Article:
Monty the Mentor: In-Demand TV Editor DeGraff Eager to Help Any Assistant Who Asks

CineMontage FEATURE

Monty DeGraff. Photo by Wm. Stetz

by Debra Kaufman • portraits by Wm. Stetz

The editing career of Monty DeGraff has been in sync with some of television’s cultural icons. Starting off with his first editing credit, cutting a 1989 episode of Star Trek: The Next Generation (1987-1994), followed by five early episodes of Melrose Place (1992-1999) as an assistant editor, he went on to edit throughout five seasons of Law & Order (1990-2010), nine episodes of Daredevil (2015-present), and now several yet-to-air installments of Amazon Studios’ The Man in the High Castle (2015-present) and the pilot of the much-anticipated upcoming ABC sci-fi thriller The Crossing (2018).

Monty DeGraff.
Photo by Wm. Stetz

From his first film job as an apprentice on the lot of Lorimar (the studio that brought us such mainstays as The Waltons, Dallas and Falcon Crest), to the golden age of original streaming content, DeGraff has achieved his goal in the field. “What I really wanted was experience cutting lots of different types of shows, and get to work with the very best material on the most compelling shows,” he says.

ABC’s The Crossing, which is set to premiere April 2, is a high-concept story that some have compared to Lost: A town becomes a haven for war refugees escaping an event 250 years in the future, ultimately revealing a conspiracy. DeGraff said the pilot came to him through ABC post-production executive Paul Rabwin, with whom he worked on the 2005 miniseries Revelations. “He convinced the producers to meet me, and they did in fact hire me,” DeGraff relates.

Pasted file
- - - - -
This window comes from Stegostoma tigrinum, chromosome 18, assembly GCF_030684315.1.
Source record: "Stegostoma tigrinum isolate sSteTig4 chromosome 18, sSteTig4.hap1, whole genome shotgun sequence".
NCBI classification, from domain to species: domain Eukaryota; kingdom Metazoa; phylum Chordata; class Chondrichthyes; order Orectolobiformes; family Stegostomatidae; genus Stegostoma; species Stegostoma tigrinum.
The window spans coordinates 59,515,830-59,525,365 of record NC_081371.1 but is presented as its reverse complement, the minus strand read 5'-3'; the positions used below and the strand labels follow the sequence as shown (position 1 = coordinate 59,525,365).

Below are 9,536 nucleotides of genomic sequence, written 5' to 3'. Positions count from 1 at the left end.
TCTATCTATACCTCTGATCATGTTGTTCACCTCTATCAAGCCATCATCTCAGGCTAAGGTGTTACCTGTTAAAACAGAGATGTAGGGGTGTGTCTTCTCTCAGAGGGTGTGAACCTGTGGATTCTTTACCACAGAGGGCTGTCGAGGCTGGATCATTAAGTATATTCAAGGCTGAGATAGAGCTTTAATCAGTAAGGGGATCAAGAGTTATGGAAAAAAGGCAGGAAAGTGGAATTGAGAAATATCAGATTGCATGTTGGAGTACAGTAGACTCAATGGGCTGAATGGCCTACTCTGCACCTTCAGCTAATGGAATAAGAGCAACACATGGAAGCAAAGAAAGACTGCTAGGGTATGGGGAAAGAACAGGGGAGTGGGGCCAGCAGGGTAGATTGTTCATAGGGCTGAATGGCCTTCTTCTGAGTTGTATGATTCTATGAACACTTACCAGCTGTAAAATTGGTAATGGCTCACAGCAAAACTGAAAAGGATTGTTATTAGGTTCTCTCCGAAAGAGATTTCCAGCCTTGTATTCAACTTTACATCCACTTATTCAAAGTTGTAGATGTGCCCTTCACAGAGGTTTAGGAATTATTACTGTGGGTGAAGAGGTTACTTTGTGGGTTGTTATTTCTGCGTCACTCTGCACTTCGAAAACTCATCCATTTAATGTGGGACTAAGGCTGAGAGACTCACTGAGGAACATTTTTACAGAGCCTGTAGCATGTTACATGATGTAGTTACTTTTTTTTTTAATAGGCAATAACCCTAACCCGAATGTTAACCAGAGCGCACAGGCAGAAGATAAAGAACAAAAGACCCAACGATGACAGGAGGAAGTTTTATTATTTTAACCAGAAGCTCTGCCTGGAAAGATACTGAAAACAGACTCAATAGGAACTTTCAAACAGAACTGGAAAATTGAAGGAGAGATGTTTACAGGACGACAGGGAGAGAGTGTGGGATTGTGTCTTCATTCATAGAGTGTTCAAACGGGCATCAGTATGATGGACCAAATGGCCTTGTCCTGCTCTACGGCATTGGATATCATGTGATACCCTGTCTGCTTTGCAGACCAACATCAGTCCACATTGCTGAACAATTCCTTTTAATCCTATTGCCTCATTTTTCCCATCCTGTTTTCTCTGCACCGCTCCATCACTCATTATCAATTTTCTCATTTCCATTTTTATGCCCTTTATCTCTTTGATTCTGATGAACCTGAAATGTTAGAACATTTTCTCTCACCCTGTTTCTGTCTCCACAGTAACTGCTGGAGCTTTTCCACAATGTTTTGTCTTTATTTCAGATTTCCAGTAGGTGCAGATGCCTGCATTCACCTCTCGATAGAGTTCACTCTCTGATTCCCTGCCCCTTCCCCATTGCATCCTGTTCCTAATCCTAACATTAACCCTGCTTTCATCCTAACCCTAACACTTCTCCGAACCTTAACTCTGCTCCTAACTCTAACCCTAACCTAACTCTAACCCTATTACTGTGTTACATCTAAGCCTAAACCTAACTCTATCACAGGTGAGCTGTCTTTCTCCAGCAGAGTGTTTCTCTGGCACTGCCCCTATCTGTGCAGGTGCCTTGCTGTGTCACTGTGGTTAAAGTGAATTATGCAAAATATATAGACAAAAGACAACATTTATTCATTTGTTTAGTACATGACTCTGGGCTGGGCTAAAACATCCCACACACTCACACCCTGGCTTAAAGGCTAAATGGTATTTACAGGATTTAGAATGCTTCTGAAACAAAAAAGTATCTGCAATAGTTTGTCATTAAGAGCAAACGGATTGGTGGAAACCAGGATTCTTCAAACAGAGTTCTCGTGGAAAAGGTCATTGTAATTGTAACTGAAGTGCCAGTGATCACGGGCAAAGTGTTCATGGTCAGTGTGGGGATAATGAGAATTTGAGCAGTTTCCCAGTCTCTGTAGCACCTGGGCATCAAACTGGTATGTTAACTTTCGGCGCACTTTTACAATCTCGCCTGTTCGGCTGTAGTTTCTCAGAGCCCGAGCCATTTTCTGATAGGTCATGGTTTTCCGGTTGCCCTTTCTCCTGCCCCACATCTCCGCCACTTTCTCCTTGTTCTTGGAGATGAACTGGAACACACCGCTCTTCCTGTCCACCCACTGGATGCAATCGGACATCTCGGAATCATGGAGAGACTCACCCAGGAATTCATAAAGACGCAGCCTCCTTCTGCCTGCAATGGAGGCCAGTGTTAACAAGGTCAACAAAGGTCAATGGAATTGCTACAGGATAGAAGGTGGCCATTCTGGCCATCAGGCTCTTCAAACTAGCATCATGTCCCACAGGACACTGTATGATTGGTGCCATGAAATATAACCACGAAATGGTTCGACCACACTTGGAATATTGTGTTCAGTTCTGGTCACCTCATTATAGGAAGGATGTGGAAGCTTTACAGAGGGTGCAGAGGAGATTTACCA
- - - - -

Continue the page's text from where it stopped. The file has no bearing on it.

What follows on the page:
Although he doesn’t want to reveal too much about The Crossing, DeGraff says the pilot’s opening scene takes place under water. “They did a lot of shooting in a water tank in Vancouver,” he says. “It’s a phenomenally beautiful shot and such a strong piece, it pulls you in for the rest of the episode. I think all of us who worked on it are really proud of it. It was a rare project where, even in the middle, we felt the show was going to be picked up.”

The pilot, he recounts, was “one of the smoothest” he’s worked on, in part because of his assistants, Greg Sirota and Kaylee Koenig, along with music editor Amber Funk. “Greg was my first assistant and took control of everything that came into the cutting room,” says DeGraff.

He also played a role in advancing Sirota’s career. “Greg was very experienced,” he reveals. “He couldn’t figure out how to make the leap to editor, so at the end of the pilot process, when it was assured the pilot would be picked up, I spoke with the producers and convinced them they could take a chance on Greg. He got picked up as an editor and he’s thriving. There’s nothing more exciting than seeing someone do really good work and become a peer.”

“I’ve had many assistants with whom I have never developed a relationship, but when an assistant says, ‘I’d like to stay with you on a number of projects and have you help me become an editor,’ I take that relationship very seriously.”